The acquired technology’s ability to expand the use cases around Lumada will also expand channel partners’ services opportunities.
Hitachi Vantara has announced the acquisition of Big Data automation specialist io-Tahoe, a subsidiary of the UK energy company Centrica. Hitachi Vantara’s intent is to use io-Tahoe’s capabilities around the automated tagging of data to expand the use cases of their Lumada DataOps suite. This will have a significant impact on Hitachi Vantara’s partner ecosystem, as the expansion of use cases and enhanced ability to deliver services will enhance partner strategic opportunities around Lumada.
“We believe this will have a pretty dramatic impact on our data portfolio,” said Radhika Krishnan, chief product officer at Hitachi Vantara, who also has responsibility for the Lumada Go-to-Market strategy. “We are anchoring the company around data-driven solutions – particularly in banking and industrials, which is our heritage. This acquisition is in those cross hairs. It allows us to claim that data driven mantle. It also accelerates our time to market.”
New York City-based io-Tahoe uses AI-driven data management software and Robotic Process Automation to execute repetitive data processes, providing automated data discovery and automated data mapping of data flows across an entire organization and all its siloes. This in turn drives better data quality, data governance and ability both to deliver meaningful business outcomes and satisfy regulatory compliance.
“They are an entity that was owned by Centrica, the large British-headquartered energy company,” Krishnan said. “Centrica chose to invest in io-Tahoe’s technology, because Centrica, like many customers, had a massive data problem, They found the tools available in the market to be lacking. They tried to stitch things together themselves, and tried to build capabilities in-house. Several banks in particular have been trying to do that. That didn’t work out because they didn’t have the right kind of expertise.”
Krishnan said that io-Tahoe has that expertise to address data complexity issues of Fortune 1000 clients, which will significantly upgrade Hitachi Lumada’s capabilities in this area.
“They have a very modern, microservices-based architecture, which gives them a deep understanding of the kinds of problems they need to solve for,” Krishnan said. “That allows us to deliver on our data fabric vision, where you don’t have to handle data back and forth among multiple tools. They do that exceptionally well, provide the ability to delver services as a singular fabric.”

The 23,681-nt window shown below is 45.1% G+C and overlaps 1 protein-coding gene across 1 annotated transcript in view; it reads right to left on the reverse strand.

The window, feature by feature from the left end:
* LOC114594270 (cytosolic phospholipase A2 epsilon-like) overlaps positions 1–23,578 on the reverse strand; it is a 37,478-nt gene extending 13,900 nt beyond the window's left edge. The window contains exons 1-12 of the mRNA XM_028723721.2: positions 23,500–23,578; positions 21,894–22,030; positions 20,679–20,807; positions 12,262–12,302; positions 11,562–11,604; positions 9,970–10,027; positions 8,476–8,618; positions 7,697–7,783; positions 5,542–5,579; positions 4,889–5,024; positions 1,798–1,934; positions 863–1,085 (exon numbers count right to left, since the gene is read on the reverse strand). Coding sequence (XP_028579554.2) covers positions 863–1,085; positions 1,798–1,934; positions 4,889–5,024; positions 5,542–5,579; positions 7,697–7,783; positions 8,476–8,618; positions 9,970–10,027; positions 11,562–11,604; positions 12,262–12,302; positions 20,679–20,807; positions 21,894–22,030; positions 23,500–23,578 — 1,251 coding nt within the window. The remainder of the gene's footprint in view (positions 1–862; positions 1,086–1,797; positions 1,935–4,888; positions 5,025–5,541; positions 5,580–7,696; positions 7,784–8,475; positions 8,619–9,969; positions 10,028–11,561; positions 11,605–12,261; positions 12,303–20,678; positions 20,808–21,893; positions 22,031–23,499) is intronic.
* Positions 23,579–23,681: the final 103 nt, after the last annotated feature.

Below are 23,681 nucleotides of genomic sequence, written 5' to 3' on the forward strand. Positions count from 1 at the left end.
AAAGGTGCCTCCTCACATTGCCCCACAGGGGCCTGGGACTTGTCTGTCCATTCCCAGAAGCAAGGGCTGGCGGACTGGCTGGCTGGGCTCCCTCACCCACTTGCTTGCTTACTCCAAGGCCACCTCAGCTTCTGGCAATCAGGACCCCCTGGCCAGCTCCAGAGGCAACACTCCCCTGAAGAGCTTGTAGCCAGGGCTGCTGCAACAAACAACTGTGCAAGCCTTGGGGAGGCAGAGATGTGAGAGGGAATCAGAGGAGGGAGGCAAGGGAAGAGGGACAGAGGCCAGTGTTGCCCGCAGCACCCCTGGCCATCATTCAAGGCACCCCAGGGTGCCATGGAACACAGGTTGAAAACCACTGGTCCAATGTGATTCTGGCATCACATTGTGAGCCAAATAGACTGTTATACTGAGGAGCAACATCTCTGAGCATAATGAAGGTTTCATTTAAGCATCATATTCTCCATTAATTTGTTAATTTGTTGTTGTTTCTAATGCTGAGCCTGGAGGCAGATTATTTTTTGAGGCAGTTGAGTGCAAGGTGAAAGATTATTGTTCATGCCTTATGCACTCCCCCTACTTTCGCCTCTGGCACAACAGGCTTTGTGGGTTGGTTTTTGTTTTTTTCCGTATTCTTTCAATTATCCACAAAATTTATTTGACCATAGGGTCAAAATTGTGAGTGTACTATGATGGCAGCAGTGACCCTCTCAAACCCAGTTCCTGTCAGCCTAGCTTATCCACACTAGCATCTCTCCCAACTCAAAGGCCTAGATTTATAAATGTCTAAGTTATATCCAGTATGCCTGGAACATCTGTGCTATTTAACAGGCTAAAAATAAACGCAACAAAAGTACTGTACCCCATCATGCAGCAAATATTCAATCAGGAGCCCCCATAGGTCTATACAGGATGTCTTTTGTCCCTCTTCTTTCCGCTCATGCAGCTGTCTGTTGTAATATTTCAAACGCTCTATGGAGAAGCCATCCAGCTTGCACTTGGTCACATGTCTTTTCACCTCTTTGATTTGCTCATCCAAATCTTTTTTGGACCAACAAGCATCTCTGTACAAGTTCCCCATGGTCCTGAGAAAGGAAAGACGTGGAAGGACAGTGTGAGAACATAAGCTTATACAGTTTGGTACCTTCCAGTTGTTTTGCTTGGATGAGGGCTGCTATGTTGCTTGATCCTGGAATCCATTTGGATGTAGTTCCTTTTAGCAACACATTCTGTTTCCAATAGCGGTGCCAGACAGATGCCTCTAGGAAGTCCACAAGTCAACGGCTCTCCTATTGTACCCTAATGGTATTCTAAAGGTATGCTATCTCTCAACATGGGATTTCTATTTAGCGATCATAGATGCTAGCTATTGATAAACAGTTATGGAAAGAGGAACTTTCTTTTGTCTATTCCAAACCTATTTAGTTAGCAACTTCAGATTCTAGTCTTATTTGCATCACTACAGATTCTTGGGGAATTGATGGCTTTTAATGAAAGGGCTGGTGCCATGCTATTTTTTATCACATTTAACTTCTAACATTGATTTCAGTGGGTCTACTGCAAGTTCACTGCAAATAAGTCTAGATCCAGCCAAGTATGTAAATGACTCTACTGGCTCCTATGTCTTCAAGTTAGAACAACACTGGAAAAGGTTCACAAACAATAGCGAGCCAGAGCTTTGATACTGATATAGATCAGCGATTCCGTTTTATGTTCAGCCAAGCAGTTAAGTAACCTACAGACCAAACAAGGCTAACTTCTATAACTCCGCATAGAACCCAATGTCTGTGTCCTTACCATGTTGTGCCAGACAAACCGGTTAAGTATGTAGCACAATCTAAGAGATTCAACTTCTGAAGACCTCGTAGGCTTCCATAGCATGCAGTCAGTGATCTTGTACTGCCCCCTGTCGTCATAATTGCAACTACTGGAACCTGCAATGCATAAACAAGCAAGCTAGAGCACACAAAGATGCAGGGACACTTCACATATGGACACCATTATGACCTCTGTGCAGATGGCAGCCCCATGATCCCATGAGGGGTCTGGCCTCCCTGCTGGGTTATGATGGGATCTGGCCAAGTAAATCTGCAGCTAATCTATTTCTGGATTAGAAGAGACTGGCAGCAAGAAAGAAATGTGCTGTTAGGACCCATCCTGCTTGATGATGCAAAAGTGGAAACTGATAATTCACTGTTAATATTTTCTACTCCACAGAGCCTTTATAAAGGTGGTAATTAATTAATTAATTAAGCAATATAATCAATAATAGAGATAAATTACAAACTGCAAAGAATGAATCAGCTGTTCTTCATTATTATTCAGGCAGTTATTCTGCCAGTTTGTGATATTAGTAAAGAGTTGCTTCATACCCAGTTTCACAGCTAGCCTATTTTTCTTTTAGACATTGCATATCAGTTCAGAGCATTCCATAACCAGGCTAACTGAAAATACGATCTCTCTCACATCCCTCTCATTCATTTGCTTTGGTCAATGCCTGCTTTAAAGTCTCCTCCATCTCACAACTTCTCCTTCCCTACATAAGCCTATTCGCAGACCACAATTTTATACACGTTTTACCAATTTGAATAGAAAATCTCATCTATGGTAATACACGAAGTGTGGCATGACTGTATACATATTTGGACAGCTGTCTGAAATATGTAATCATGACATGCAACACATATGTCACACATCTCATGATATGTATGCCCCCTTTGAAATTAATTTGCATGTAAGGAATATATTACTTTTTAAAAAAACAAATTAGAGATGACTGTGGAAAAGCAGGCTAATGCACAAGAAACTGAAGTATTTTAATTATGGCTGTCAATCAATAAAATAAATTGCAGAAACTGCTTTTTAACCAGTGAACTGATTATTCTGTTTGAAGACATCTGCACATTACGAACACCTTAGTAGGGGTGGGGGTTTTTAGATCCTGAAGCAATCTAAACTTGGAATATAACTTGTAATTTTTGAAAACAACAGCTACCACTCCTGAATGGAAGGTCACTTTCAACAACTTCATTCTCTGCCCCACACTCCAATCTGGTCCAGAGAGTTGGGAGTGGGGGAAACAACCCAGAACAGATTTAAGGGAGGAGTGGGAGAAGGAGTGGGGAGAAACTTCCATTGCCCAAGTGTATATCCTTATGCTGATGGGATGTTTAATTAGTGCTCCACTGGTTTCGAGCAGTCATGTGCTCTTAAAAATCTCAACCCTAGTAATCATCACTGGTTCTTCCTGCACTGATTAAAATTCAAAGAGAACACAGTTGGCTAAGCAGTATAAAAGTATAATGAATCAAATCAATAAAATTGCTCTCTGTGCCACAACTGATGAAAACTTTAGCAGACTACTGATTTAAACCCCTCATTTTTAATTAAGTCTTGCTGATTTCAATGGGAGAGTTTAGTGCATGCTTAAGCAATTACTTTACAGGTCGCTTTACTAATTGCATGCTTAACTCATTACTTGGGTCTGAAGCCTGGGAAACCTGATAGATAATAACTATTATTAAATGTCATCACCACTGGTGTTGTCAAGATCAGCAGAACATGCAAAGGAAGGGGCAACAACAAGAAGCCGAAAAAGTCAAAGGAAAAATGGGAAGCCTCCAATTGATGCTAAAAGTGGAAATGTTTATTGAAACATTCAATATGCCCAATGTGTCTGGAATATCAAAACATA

This dovetails perfectly into Hitachi Vantara’s strategy around expanding Lumada’s capabilities and use cases
“Think of Lumada as the data management layer we are building,” Krishnan told ChannelBuzz a month ago, before the io-Tahoe acquisition. “There are many functions that need to happen in a data architecture, such as ascertaining data quality and cleanliness. We are trying to build a simplified microservices-based unified data fabric with flexibility so that when data has to go through multiple steps it is not handed off from one tool to the other. This is the biggest change we are looking to bring about with this fabric approach. It’s getting traction in both enterprise and industrial customers because you really need automated ways of being able to tag the data. We are also now leveraging more of those automation AI-based techniques. It all adds up to a very significant differentiator for us.”
Krishnan said that io-Tahoe’s technology specifically fills gaps in the Lumada DataOps Suite.
“It adds some very compelling value propositions, particularly around AI-based tagging of data,” she said. “Most customers today have data being ingested that is very dynamic in nature. Their AI-based tagging gives you the ability to deal with that dynamic data, with some innovative capabilities to be able to enforce that.”
This will provide a major enhancement in being able to address more use cases with Lumada.
“The ability to offer a bigger breadth of capabilities that will address more cases will help us in regulated industries like health care and insurance, who will value what we can bring here,” she said. “Industrial use cases have always been our strong suit, based on the data capabilities that we have, but we will able to go after more use cases in the industrial segment.”
As an example, Krishnan pointed to the way data now comes from edge devices to a customer like an automative manufacturing plant.
“Data now comes in from edge devices which can be used to streamline supply chain management, improve fleet management, and improve labour force productivity,” she indicated. “However, there hasn’t been a way to tag data efficiently for these additional use cases. What we can do with these added capabilities is allow for these use cases to be satisfied.”
io-Tahoe has been using a channel of their own to go to market.
“Most of these sales involve a services component, and that’s what partners found attractive,” Krishnan said. “io-Tahoe has a customer success team that has some advanced capabilities, but they could not scale to do it for all their customers, which include some very large names among industrial companies and banks. So they built up traction with some of the larger GSIs.
“For our Hitachi Vantara channel partners, this also represents an opportunity to go after more use cases, and deliver those data services,” Krishnan added. “We are pretty excited to be able to start engaging more partners strategically with this. It delivers on our intent to continue in this build-buy partner mode – building out the partner ecosystem to deliver more holistic solutions to customers. Look for more to come on that front.”